Land by the Gallon

An Iowa man once came to Florida after buying a plot of land and, after having seen what he had purchased, said “I have bought land by the acre, and I have bought land by the foot; but, by God, I have never before bought land by the gallon.”

He was one of many who bought land in South Florida at the turn of the 20th century during one of Florida’s biggest land booms. Spurred on by the expansion of the railroad and ambitious plans to drain the Everglades for development, land speculators bought up thousands of acres of swampland and prepared to sell it to investors and settlers from the Midwest and Northeast. Some historians refer to this feverish period of land speculation as the “swamp boom,” and the folks involved as “swamp boomers.”

Map of the Everglades Drainage District, taken from the back cover of a souvenir pamphlet made for the official opening of the Gulf to Atlantic Waterway (1912). A copy of this pamphlet is available in the Florida Collection, State Library of Florida.

Map of the Everglades Drainage District, taken from the back cover of a souvenir pamphlet made for the official opening of the Gulf to Atlantic Waterway (1912). A copy of this pamphlet is available in the Florida Collection, State Library of Florida.

The land turned out to be a popular sell almost from the start. Newspapers and pamphlets raved about the infite possibilities for farming on land in the Everglades once it had been adequately drained. One enthusiastic writer declared that all one need do was “simply tickle the soil and the bounteous crops respond to feed hungry humanity.” Prospective buyers came in droves to towns on the edge of the Glades like Miami and Fort Lauderdale, where the land salesmen were ready to do business.

Speculators often used gimmicks to heighten interest in their lands and create a sense of urgency for the would-be buyers. Richard J. Bolles, for example, held an Everglades land lottery in 1911, in which the participants would pay $240 over a period of two years for a chance to win anywhere from 10 to 640 acres of reclaimed Everglades property, plus a town lot in a planned community on the coast to be called Progresso. Bolles built a hotel on Lake Okeechobee’s south shore to lodge and impress prospective clients. It was the first two-story building ever built in the Everglades.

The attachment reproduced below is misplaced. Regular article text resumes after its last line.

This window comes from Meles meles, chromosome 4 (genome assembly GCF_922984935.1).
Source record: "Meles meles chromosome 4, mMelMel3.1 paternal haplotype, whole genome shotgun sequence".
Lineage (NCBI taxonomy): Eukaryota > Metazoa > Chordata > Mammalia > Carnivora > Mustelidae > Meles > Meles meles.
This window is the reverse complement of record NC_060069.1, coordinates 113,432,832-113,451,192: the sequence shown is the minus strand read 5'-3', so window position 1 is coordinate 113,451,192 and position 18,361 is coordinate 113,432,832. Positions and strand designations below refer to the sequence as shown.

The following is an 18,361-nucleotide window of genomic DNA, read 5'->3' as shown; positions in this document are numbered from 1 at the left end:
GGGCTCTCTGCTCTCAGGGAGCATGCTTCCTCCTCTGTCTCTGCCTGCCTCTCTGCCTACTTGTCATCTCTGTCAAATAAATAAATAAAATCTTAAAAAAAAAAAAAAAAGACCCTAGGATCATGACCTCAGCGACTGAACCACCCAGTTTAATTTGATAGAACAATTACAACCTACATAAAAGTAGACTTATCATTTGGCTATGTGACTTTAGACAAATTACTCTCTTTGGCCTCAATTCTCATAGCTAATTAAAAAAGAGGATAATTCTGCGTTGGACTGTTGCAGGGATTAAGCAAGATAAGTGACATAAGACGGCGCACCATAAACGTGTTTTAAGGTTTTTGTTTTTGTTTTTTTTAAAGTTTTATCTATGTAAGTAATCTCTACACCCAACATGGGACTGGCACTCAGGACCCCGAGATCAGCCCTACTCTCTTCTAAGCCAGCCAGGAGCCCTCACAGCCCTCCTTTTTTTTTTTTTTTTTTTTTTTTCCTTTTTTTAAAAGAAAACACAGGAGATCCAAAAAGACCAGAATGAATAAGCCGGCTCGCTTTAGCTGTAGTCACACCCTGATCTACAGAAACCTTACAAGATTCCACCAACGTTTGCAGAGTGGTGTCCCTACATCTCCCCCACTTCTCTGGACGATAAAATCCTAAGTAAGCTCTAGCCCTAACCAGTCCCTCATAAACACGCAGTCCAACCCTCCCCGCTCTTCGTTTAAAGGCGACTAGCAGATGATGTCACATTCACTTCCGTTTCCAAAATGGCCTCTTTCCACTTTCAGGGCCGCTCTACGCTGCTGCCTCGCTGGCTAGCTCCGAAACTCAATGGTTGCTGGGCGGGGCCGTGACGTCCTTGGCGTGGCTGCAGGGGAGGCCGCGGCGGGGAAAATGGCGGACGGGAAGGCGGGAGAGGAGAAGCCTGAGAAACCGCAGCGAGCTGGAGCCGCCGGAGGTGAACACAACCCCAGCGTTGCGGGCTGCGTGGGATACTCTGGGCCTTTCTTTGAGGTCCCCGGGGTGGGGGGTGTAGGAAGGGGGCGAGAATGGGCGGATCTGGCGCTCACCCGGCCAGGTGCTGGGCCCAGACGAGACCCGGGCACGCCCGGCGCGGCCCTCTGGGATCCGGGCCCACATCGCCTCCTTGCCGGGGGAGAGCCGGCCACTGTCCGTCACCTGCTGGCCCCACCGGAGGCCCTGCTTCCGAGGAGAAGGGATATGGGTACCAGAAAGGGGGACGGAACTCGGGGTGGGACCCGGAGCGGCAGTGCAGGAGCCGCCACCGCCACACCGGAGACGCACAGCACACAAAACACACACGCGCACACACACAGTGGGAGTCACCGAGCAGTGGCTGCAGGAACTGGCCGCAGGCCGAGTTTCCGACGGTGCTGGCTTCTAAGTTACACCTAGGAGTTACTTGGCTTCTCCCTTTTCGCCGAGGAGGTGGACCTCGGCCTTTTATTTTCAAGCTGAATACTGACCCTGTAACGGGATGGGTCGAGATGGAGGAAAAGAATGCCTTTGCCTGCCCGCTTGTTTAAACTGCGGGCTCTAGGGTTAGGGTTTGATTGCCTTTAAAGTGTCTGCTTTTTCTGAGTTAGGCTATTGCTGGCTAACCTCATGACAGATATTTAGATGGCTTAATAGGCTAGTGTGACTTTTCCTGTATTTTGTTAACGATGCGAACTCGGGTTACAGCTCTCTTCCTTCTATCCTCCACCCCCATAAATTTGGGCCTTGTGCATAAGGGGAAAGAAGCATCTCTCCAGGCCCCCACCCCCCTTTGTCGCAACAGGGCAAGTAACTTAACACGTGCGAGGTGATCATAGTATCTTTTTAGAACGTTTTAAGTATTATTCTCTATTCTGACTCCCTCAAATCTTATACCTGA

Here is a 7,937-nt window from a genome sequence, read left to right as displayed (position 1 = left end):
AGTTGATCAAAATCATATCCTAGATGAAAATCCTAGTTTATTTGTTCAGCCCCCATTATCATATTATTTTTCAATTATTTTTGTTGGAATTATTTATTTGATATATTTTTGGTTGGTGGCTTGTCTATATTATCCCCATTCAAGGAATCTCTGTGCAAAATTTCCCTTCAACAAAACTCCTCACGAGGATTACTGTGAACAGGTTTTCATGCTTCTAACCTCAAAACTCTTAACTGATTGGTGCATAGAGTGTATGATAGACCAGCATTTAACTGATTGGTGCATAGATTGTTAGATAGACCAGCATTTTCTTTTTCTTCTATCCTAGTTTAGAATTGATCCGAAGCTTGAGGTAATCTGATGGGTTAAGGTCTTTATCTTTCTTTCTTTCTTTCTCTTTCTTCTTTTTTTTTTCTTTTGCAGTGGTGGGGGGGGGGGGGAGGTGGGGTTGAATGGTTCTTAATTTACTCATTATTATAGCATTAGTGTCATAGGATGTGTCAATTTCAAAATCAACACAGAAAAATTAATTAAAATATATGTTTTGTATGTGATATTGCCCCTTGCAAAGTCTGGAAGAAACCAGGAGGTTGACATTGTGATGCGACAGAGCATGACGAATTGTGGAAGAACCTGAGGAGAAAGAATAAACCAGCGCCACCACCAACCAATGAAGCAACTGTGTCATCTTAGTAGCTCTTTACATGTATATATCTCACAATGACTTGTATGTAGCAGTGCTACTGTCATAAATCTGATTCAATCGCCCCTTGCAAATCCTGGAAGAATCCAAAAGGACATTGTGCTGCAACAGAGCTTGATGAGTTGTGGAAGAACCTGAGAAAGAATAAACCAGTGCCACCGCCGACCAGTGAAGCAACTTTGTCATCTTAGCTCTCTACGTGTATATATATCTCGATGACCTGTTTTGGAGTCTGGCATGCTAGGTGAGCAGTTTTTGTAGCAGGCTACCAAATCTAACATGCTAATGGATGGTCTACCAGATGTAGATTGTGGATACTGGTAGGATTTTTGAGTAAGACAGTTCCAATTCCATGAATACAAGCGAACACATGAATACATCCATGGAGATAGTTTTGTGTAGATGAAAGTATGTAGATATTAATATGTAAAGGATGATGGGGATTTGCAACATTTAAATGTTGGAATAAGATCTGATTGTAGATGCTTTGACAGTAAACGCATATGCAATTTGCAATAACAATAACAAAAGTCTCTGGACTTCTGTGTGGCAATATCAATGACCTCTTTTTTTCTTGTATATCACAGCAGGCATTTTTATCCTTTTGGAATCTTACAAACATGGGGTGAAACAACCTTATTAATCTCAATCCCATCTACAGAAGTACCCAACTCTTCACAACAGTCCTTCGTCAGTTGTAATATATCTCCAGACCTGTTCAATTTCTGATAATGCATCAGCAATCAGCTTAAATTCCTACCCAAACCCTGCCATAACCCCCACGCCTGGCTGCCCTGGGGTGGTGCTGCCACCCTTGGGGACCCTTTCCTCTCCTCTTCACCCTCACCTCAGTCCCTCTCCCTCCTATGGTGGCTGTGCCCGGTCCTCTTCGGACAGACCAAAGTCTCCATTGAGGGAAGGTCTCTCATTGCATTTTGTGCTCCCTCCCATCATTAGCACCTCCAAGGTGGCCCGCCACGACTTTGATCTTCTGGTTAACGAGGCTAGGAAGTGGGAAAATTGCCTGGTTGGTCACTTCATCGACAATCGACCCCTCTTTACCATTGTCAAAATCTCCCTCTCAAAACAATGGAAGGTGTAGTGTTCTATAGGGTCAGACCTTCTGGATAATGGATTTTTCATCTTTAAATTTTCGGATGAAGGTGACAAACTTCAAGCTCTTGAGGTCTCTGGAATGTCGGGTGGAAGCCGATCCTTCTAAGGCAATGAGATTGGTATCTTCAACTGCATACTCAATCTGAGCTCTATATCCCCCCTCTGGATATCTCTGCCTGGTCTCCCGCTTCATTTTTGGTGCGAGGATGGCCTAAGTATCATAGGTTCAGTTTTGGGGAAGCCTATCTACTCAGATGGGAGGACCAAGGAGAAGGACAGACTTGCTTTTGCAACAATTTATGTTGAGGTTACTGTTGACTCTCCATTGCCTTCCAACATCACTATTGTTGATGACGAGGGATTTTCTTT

The Hotel Bolles, the first two-story building in the Everglades. It was built by Richard Bolles to house prospective buyers of Everglades land during the

The Hotel Bolles, the first two-story building in the Everglades. It was built by Richard Bolles to house prospective buyers of Everglades land during the “swamp boom.” The hotel was located at Ritta (circa 1920).

There was just one problem. All of this enthusiasm – from buyers and sellers alike – stemmed from the understanding that the land would be drained in order to make farming feasible. Governor Napoleon Bonaparte Broward had campaigned in 1904 with the promise that he would achieve this goal. As governor, he oversaw the creation of a Board of Drainage Commissioners, empowered to build canals and dikes to reclaim this swampy bottom portion of the state. Canals were dug and dikes were erected, but many connected with the project quickly realized they had bitten off a bit more than they could chew. Private companies joined in the effort, but much of the land sold by promoters like Bolles remained underwater and useless for farming, at least for the moment.